House in Multiple Occupation (HMO) is a term used to describe occupation that involves sharing part of the accommodation
It applies to both bedsit style housing and shared housing, where a group of people who are not related share a house or flat. If you are a residential landlord renting out a few rooms in your property, you may also be considered an HMO.
Types of HMOs
If you let a property which is one of the following types, it is a House in Multiple Occupation:
- an entire house or flat which is let to 3 or more tenants who form 2 or more households and who share a kitchen, bathroom or toilet
- a house which has been converted entirely into bedsits or other non-self-contained accommodation and which is let to 3 or more tenants who form 2 or more households and who share kitchen, bathroom or toilet facilities
- a converted house which contains 1 or more flats which are not wholly self contained (i.e. the flat does not contain within it a kitchen, bathroom and toilet) and which is occupied by 3 or more tenants who form 2 or more households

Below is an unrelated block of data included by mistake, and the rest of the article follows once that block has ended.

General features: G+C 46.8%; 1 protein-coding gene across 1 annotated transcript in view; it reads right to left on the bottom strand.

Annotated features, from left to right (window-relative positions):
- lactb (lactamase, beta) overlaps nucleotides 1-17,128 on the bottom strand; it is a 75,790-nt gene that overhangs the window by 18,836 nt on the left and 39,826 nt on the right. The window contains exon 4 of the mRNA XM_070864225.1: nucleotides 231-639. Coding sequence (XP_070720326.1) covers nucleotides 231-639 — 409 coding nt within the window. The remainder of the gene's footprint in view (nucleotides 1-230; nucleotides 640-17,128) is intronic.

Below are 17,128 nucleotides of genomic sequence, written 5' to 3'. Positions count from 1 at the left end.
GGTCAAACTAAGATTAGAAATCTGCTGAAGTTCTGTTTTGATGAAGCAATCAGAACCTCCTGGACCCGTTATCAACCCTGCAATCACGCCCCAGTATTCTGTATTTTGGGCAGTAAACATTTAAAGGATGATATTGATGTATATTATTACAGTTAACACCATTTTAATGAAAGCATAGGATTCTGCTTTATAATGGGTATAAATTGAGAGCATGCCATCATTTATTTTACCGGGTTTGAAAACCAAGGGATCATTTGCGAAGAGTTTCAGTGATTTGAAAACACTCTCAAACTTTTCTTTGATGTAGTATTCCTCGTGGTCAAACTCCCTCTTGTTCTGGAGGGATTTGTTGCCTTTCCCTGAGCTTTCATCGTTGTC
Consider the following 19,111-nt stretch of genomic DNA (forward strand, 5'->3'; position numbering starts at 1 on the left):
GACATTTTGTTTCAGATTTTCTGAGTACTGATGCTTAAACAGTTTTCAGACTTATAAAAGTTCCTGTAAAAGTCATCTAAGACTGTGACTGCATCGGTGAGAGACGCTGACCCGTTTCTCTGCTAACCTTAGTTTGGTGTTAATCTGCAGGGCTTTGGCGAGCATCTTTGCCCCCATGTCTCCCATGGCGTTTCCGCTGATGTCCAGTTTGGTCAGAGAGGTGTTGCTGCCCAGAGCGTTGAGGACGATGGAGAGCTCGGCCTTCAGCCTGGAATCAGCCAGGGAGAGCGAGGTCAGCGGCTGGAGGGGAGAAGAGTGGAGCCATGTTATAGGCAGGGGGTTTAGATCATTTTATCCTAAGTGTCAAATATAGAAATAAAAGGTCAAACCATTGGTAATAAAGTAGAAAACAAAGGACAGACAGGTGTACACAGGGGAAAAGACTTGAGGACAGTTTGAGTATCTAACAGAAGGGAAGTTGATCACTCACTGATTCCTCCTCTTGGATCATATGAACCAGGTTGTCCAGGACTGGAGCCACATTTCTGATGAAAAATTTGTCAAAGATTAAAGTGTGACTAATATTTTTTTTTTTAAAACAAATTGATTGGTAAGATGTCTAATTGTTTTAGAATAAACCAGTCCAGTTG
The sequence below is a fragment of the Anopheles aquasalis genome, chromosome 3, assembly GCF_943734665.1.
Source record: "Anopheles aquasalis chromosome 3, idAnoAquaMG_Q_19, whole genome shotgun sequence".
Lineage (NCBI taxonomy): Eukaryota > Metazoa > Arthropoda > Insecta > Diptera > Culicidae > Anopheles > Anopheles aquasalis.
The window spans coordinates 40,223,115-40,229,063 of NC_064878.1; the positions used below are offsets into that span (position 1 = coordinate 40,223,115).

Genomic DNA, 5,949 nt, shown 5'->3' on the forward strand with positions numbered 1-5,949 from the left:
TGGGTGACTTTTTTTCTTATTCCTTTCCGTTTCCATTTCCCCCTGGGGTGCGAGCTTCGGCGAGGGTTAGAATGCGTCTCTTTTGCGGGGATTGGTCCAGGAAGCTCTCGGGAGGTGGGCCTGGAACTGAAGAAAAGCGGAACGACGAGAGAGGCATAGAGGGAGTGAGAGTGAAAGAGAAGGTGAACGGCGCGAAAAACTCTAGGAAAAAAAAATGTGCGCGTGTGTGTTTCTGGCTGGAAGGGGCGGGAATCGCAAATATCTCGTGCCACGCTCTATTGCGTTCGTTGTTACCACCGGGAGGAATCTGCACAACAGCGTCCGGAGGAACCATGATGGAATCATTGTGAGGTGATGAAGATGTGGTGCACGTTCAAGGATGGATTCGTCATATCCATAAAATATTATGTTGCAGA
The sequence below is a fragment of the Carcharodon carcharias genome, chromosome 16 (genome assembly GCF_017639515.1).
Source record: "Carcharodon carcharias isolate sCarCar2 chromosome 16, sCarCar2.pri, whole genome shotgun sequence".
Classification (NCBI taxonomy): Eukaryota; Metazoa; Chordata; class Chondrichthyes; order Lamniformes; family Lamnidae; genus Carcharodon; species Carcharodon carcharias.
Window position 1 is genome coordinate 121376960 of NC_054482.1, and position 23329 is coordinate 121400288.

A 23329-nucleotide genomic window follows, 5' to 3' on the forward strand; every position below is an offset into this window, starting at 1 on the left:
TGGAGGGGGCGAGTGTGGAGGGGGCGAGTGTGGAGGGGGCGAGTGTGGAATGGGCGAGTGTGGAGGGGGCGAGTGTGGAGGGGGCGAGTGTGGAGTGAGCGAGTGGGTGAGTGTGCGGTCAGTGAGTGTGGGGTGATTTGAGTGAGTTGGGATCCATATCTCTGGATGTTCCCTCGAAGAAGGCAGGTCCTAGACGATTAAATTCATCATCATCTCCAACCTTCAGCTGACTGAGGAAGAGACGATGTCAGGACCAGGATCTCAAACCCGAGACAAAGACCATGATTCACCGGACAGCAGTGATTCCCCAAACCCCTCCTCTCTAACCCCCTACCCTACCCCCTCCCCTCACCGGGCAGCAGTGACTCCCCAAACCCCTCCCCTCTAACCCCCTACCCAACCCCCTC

- a building which is converted entirely into self-contained flats if the conversion did not meet the standards of the 1991 Building Regulations and more than one-third of the flats are let on short-term tenancies
- A building occupied by the owner (and his/her family) and more than 2 lodgers who have a licence to occupy their accommodation
In order to be a HMO the property must be used as the tenants only or main residence and it should be used solely or mainly to house tenants. Properties let to students and migrant workers will be treated as their only or main residence and the same will apply to hostels for vulnerable individuals, bed and breakfast accommodation or hotels that are perhaps used for homeless people, women’s refuges, night shelters etc.
Two unrelated people sharing accommodation is excluded from the term HMO.